Bisphosphonate-Related Osteonecrosis of the Jaw Bones in a Patient with Ankylosing Spondylitis Receiving Anti-Tumor Necrosis Factor Treatment
Banu İŞLETEN, 1 Simin HEPGÜLER, 1 Selen BAYRAKTAROĞLU, 2 Gökhan KESER3
1Department of Physical Medicine and Rehabilitation, Medical Faculty of Ege University, İzmir, Turkey
2Department of Radiology, Medical Faculty of Ege University, İzmir, Turkey
3Department of Internal Diseases, Medical Faculty of Ege University, İzmir, Turkey
Keywords: Ankylosing spondylitis; bisphosphonate; jaw osteonecrosis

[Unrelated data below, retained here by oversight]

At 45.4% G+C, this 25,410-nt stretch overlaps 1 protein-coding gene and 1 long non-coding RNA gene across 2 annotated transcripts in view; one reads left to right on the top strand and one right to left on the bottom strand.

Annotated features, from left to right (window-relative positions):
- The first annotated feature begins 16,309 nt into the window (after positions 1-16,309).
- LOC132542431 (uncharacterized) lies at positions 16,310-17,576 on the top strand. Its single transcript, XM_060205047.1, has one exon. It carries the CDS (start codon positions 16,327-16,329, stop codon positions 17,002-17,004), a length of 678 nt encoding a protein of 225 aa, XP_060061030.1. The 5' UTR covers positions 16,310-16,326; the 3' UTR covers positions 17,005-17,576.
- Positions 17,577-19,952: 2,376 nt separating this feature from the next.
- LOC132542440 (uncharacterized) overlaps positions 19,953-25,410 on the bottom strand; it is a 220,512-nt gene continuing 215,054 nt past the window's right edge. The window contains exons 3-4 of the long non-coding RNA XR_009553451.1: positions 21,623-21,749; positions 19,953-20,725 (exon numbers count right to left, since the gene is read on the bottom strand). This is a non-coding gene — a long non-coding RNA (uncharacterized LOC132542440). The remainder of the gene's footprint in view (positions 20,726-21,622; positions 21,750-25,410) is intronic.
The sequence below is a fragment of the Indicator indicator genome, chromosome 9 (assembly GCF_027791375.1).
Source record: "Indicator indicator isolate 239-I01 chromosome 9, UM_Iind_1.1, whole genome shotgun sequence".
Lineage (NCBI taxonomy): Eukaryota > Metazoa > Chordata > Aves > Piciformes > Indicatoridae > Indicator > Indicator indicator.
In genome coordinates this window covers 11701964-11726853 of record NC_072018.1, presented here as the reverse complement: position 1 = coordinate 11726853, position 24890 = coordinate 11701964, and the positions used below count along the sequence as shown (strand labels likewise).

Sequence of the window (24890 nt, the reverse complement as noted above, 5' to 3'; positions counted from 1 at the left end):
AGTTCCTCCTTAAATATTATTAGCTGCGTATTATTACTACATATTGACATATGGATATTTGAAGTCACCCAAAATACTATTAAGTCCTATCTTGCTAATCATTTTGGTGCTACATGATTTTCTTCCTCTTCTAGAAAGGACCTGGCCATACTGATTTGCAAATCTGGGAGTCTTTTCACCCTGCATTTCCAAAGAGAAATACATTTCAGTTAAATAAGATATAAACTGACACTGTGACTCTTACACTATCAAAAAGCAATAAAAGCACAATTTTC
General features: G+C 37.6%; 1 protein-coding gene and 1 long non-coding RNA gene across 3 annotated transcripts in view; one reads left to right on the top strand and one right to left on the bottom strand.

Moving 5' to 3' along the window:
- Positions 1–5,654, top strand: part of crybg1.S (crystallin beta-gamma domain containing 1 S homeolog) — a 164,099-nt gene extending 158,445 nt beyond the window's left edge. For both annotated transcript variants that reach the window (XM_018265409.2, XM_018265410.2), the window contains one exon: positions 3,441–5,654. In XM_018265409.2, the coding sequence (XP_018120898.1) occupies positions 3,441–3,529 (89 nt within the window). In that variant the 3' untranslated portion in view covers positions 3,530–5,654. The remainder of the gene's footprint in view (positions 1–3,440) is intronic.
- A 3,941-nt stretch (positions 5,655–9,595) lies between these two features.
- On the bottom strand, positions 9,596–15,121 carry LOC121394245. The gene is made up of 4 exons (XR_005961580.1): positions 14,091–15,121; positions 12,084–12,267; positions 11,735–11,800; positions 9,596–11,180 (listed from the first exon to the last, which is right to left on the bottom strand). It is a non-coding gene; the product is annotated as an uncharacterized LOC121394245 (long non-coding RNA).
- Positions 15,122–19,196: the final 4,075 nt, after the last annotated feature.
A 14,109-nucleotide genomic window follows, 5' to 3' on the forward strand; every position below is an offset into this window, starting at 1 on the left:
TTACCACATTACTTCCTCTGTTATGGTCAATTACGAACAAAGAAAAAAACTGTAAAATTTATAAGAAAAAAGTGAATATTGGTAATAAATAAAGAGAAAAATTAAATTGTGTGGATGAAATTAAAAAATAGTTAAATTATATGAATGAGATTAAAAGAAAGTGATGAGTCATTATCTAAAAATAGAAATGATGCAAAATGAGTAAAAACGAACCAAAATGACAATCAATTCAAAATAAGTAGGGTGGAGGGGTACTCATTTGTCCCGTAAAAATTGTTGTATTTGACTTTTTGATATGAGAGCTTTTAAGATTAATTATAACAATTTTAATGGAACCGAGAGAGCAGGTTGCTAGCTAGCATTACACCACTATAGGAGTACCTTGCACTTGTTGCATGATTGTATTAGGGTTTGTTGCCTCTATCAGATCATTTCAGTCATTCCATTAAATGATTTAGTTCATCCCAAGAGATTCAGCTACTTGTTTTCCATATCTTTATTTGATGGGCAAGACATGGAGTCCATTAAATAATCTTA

Bisphosphonate-related osteonecrosis of the jaw bones is a rare, but well-recognized pathology, occurring mainly in patients receiving parenteral and high doses of bisphosphonates for the treatment of skeletal metastasis and/or hypercalcemia associated with cancer. However, to a lesser extent, this complication may also occur in patients receiving oral bisphosphonates for the treatment of osteoporosis. In this article, we present a 58-yearold female patient with ankylosing spondylitis (AS) who developed mandible osteonecrosis following long-term oral alendronate treatment for osteoporosis. Dental tooth extraction possibly triggered the occurrence of mandible osteonecrosis in this patient. This patient is notable for receiving concomitant anti-tumor necrosis factor (anti-TNF) treatment. To our knowledge, occurrence of bisphosphonate-related jaw osteonecrosis in a patient with AS receiving concomitant anti-TNF treatment has not been reported previously in the literature.